Alex Wurz has announced his retirement from racing, and the Austrian says that the upcoming Bahrain 6 Hours will be his last event.
Wurz started 69 Grands Prix with Benetton, McLaren and Williams between 1997 and 2007, earning three third places and setting two fastest laps. Latterly he has focussed on sportscars as a mainstay of the Toyota WEC team.
He remains a busy man outside the cockpit, working with the FIA, GPDA, Williams and Austrian TV in addition to other interests.
“After 12 years as a race and third driver in F1, I was lucky to indulge a passion for Le Mans Prototype racing for a further eight seasons,” he said in a statement. “That means I’ve enjoyed half of my lifetime competing at the top of motor sport and another quarter of it working my way up there, so I feel the time is right to call it a day and bring my career as a professional racing driver to a close.
“I’ve a lot to be grateful for and a lot I’m proud of. My two Le Mans wins will always be the most special and unforgettable, along with the Silverstone podium in my third Formula 1 race. In F1, I feel hugely privileged to have driven for top F1 teams like Benetton, McLaren and Williams, and added a bit of silverware to their trophy cabinets. I loved the testing and development work, collaborating with the engineers to find ever more performance.”
“LMP1 brought some epic battles and crushing retirements. Nothing beats the Le Mans podiums, but the Sebring 12 Hours, Petit Le Mans and securing Toyota’s first WEC victory were pretty special too. Endurance racing, especially Le Mans, has to be one of the harshest sports. I’ve led most of the Le Mans 24h races I have raced in.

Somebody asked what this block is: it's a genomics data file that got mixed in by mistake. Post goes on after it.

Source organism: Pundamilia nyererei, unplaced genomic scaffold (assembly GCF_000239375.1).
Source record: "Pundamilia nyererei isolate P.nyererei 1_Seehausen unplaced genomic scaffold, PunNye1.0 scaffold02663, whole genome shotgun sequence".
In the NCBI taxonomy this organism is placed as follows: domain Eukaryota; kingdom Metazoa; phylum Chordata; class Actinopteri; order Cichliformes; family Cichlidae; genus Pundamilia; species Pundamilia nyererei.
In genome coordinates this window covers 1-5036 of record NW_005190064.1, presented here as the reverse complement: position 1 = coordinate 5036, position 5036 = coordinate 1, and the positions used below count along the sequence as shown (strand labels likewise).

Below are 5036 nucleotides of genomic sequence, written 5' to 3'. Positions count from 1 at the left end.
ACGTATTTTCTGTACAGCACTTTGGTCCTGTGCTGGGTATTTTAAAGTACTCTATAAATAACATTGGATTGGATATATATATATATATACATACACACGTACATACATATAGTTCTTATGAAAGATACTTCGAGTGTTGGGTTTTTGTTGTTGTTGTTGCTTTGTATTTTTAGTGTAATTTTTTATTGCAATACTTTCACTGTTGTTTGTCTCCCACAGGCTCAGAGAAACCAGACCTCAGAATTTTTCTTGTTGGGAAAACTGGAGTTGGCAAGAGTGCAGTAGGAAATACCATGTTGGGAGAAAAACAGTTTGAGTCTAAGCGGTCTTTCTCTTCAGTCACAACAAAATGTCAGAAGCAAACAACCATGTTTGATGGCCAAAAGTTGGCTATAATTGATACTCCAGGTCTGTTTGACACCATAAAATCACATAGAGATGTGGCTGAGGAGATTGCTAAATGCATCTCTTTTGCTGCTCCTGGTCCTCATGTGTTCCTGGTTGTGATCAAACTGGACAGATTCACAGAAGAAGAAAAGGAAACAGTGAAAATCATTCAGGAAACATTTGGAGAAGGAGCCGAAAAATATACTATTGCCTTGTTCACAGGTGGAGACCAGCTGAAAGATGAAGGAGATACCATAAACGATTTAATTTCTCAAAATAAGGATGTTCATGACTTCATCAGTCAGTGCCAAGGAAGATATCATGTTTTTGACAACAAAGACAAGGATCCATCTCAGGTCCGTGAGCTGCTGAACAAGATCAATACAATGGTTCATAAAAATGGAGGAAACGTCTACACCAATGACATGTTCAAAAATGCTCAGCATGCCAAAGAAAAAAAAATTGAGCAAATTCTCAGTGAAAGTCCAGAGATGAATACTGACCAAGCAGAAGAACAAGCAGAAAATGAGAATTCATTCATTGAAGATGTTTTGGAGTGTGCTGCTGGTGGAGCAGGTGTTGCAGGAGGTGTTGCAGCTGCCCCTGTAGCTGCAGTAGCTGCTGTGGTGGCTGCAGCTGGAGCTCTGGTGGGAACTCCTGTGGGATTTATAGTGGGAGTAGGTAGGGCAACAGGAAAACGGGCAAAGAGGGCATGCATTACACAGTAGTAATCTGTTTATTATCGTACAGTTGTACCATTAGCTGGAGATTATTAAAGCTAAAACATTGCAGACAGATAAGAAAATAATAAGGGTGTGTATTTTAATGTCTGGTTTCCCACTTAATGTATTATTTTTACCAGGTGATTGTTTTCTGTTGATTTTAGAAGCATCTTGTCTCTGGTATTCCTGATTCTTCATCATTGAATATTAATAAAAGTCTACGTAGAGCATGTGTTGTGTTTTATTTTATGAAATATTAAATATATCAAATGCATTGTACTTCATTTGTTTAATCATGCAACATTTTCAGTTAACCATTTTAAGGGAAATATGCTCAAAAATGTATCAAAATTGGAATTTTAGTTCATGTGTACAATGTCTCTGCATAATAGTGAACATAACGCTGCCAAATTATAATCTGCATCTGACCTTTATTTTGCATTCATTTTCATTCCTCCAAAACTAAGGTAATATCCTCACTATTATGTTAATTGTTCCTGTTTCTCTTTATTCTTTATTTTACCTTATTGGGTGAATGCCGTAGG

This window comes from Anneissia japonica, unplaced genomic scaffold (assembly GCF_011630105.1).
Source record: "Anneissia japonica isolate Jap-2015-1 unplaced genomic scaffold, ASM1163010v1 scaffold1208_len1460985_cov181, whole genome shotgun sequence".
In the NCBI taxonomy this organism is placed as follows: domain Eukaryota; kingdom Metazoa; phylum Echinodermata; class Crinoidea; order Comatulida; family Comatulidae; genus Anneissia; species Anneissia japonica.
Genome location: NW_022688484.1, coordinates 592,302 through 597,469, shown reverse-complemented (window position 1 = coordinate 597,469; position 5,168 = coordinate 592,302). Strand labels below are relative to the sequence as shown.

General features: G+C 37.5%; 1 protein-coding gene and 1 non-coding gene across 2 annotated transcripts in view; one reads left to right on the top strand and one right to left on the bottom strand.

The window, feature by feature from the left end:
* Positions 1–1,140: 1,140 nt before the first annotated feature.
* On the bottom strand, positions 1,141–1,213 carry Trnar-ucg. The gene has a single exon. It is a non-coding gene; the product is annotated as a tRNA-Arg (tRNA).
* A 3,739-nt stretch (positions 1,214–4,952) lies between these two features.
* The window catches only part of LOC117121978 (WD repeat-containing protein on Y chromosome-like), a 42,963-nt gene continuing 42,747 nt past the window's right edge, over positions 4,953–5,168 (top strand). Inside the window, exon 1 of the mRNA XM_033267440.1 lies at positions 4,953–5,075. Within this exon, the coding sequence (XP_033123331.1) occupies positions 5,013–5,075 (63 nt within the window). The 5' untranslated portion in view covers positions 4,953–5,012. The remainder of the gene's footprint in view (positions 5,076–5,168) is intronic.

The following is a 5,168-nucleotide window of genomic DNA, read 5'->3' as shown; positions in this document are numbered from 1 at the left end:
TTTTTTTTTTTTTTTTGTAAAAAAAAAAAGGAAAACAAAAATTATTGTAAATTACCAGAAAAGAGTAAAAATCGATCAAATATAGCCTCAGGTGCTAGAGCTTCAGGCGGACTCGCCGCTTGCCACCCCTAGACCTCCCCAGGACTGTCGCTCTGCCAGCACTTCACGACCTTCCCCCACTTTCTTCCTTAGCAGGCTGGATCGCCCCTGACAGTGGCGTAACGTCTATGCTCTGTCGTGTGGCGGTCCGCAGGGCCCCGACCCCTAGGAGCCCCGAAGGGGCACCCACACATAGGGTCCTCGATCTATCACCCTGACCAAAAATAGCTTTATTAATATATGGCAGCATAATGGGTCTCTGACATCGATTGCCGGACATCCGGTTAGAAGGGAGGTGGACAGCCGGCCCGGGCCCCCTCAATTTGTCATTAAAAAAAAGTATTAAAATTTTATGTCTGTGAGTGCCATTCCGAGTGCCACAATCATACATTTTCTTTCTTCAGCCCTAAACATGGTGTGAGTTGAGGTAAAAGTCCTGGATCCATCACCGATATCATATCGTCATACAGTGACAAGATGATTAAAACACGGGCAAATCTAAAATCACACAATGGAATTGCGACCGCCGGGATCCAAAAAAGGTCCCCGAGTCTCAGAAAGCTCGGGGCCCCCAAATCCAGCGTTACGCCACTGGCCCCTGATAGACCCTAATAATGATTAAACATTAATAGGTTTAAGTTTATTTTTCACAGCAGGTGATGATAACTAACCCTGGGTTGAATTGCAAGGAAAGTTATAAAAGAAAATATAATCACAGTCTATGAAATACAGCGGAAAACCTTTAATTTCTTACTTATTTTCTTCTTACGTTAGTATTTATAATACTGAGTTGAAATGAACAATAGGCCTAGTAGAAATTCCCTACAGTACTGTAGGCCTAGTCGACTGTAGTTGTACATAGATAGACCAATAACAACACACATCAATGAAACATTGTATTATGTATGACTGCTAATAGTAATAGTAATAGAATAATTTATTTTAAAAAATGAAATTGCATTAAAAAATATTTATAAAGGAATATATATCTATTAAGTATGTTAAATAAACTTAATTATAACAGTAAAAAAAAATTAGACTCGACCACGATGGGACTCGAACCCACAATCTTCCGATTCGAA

“But it was our 15 hour lead in last year’s race that ended with retirement that had to be the hardest. I’d put so much effort into 2014 and into the race preparation that I found it very difficult to move on after the DNF. In previous years, such a defeat made me come back stronger, ready to launch into the fight again, but not that time. This was the moment I knew that my time at the sharp end was coming to a natural end. The WEC Bahrain 6 Hours will mark this end.
He added: “My future will still evolve around racing, it’s in my blood after all. Anyone who knows me, knows that I always have lots of projects on the go which includes growing my road safety and race track design business. You will still see me around, just without the overalls.”
One response to “Alex Wurz calls time on racing career”
Still one of the biggest crashes in F1,- Montreal, 1998.